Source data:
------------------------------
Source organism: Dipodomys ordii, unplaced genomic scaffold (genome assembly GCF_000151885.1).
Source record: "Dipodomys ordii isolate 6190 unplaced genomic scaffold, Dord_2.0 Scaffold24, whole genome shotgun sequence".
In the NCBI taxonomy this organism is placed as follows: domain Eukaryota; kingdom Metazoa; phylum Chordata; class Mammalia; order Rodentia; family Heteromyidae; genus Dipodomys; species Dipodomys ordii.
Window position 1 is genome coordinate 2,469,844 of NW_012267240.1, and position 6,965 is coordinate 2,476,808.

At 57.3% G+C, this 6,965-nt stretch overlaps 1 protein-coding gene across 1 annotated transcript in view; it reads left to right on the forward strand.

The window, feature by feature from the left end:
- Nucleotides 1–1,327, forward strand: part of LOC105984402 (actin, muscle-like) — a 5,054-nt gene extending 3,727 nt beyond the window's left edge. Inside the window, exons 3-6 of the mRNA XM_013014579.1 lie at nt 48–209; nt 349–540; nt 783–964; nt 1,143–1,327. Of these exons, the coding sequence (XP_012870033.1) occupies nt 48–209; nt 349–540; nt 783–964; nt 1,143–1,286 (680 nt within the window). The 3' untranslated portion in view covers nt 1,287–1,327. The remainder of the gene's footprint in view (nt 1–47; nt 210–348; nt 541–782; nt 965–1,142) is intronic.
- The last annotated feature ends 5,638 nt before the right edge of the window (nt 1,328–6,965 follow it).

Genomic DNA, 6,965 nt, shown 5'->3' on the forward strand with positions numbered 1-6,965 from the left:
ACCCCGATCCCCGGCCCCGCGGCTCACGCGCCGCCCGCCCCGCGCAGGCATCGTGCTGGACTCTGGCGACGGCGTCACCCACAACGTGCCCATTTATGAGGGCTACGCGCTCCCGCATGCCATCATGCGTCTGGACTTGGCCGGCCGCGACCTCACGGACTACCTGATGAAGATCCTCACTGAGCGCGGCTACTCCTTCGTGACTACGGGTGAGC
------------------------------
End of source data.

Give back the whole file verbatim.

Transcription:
Source organism: Dipodomys ordii, unplaced genomic scaffold (genome assembly GCF_000151885.1).
Source record: "Dipodomys ordii isolate 6190 unplaced genomic scaffold, Dord_2.0 Scaffold24, whole genome shotgun sequence".
In the NCBI taxonomy this organism is placed as follows: domain Eukaryota; kingdom Metazoa; phylum Chordata; class Mammalia; order Rodentia; family Heteromyidae; genus Dipodomys; species Dipodomys ordii.
Window position 1 is genome coordinate 2,469,844 of NW_012267240.1, and position 6,965 is coordinate 2,476,808.

At 57.3% G+C, this 6,965-nt stretch overlaps 1 protein-coding gene across 1 annotated transcript in view; it reads left to right on the forward strand.

The window, feature by feature from the left end:
- Nucleotides 1–1,327, forward strand: part of LOC105984402 (actin, muscle-like) — a 5,054-nt gene extending 3,727 nt beyond the window's left edge. Inside the window, exons 3-6 of the mRNA XM_013014579.1 lie at nt 48–209; nt 349–540; nt 783–964; nt 1,143–1,327. Of these exons, the coding sequence (XP_012870033.1) occupies nt 48–209; nt 349–540; nt 783–964; nt 1,143–1,286 (680 nt within the window). The 3' untranslated portion in view covers nt 1,287–1,327. The remainder of the gene's footprint in view (nt 1–47; nt 210–348; nt 541–782; nt 965–1,142) is intronic.
- The last annotated feature ends 5,638 nt before the right edge of the window (nt 1,328–6,965 follow it).

Genomic DNA, 6,965 nt, shown 5'->3' on the forward strand with positions numbered 1-6,965 from the left:
ACCCCGATCCCCGGCCCCGCGGCTCACGCGCCGCCCGCCCCGCGCAGGCATCGTGCTGGACTCTGGCGACGGCGTCACCCACAACGTGCCCATTTATGAGGGCTACGCGCTCCCGCATGCCATCATGCGTCTGGACTTGGCCGGCCGCGACCTCACGGACTACCTGATGAAGATCCTCACTGAGCGCGGCTACTCCTTCGTGACTACGGGTGAGC